a case for making water the subject of profit taking and private monopoly powers. The private monopolies will not face any market forces, and there will be no competition in the sense that people talk about private enterprise creating such competition. There will be no private enterprise, because the private monopoly will be protected from the market simply because no market will exist. The Government's notion of comparative competition is a half-baked idea which has been dreamed up to try to give the privatisation some cloak of respectability, but no one has any difficulty in seeing through it.

Mr. Nicholas Baker (Dorset, North) : The hon. Gentleman has spoken about private monopoly. Why then did the Labour Government do nothing about the statutory private water companies from which I and many other people draw their water supply? Their prices were not controlled by the Labour Government, but the hon. Gentleman appeared to suggest that those prices were not put up enough. How does he suggest that a Labour Government would get the required investment? In Committee, he accepted that a large amount of new investment is necessary, but who would he get to pay for it?

Dr. Cunningham : I do not want to be discourteous to the hon. Gentleman, but his compendium interventions with multiple questions are difficult to answer in total. I do not like Conservative Members' allusions to "private" water companies. They are not private enterprise water companies, but statutory, regulated water companies. We did not do anything about them--to paraphrase what the hon. Gentleman has said--because we did not believe there was a significant problem. They supply about 25 per cent. of consumers and, in the circumstances that then prevailed, they did a reasonable job. The hon. Gentleman is aware that I recognise that major investment is required to improve drinking water quality, to protect and enhance the environment and to eliminate pollution. The hon. Gentleman was upstairs with us for weeks on end, and he knows that there was no argument about that. The argument is whether such improvements are best controlled, directed and planned as part of a national policy, which is open and accountable, with national objectives under Government and public control, or whether it is better done by private enterprise monopoly power exercised in secret, with the public having little or no impact on the matter. In that case, the public would have little say in what happens and nowhere else from which to receive their water. There is a wide gulf of opinion about the way in which such things are managed, but there is no argument about the need for investment.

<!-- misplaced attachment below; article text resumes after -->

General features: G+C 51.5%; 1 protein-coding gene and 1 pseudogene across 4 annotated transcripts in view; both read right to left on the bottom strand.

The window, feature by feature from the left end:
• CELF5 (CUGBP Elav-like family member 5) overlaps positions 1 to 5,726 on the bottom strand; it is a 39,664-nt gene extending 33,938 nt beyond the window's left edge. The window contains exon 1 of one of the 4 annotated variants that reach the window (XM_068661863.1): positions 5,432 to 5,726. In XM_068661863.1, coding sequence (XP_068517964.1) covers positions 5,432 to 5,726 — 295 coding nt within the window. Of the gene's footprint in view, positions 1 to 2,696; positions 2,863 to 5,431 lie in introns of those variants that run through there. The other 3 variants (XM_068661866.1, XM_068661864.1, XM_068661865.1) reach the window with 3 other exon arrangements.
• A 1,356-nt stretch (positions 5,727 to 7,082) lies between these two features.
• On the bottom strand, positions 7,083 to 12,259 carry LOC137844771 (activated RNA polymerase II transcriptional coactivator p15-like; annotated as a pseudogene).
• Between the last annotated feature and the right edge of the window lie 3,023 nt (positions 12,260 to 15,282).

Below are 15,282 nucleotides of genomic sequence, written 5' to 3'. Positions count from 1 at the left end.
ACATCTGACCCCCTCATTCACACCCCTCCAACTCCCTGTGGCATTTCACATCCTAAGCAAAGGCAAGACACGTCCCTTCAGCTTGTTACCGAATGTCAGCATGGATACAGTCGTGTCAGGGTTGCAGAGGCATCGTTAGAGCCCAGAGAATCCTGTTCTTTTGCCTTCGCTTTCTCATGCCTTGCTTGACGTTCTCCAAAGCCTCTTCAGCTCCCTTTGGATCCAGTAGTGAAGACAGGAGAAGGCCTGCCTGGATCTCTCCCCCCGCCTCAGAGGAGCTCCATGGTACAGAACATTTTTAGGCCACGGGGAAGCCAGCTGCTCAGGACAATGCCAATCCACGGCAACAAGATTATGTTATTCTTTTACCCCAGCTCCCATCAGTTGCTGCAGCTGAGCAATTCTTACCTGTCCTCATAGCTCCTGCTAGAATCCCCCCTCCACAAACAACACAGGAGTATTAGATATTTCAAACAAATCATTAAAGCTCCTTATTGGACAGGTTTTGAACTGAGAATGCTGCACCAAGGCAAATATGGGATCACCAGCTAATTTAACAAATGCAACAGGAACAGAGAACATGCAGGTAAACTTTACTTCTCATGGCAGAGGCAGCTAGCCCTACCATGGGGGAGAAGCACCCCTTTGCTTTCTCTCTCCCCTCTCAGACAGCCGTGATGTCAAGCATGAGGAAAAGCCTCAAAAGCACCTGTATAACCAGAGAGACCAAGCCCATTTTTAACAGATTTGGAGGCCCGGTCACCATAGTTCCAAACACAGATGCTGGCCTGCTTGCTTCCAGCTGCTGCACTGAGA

We believe that we are far more likely to achieve sustained, coherent, strategically planned and co-ordinated investment if such matters are subject to public policy rather than to private enterprise policy. That is the great political difference between the opposition parties and those who support the Bill. I am sorry that I rehearsed all of that again at some length, but--

Mr. Howard : Was it part of such a coherent, planned strategic policy that investment in sewerage was cut by 50 per cent. by the previous Labour Government?

Dr. Cunningham : We had numerous exchanges about this in Committee. I read the figures into the record last

Column 1135

night. Total capital investment in the water industry during the Labour Government's period of office was, on a yearly average, higher than the yearly average during the nine years of this Government's office. That investment was made in different economic circumstances. Expenditure was not cut and the Minister need only look at the water statistics published by the Water Authorities Association to see that.

Mr. Howard : The hon. Gentleman has not answered the question.

Dr. Cunningham : That does answer the question. The hon. and learned Gentleman is wrong.

Mr. Howard rose --

Dr. Cunningham : I have given way to the Minister three or four times.

Mr. Howard : The hon. Gentleman has not answered the question.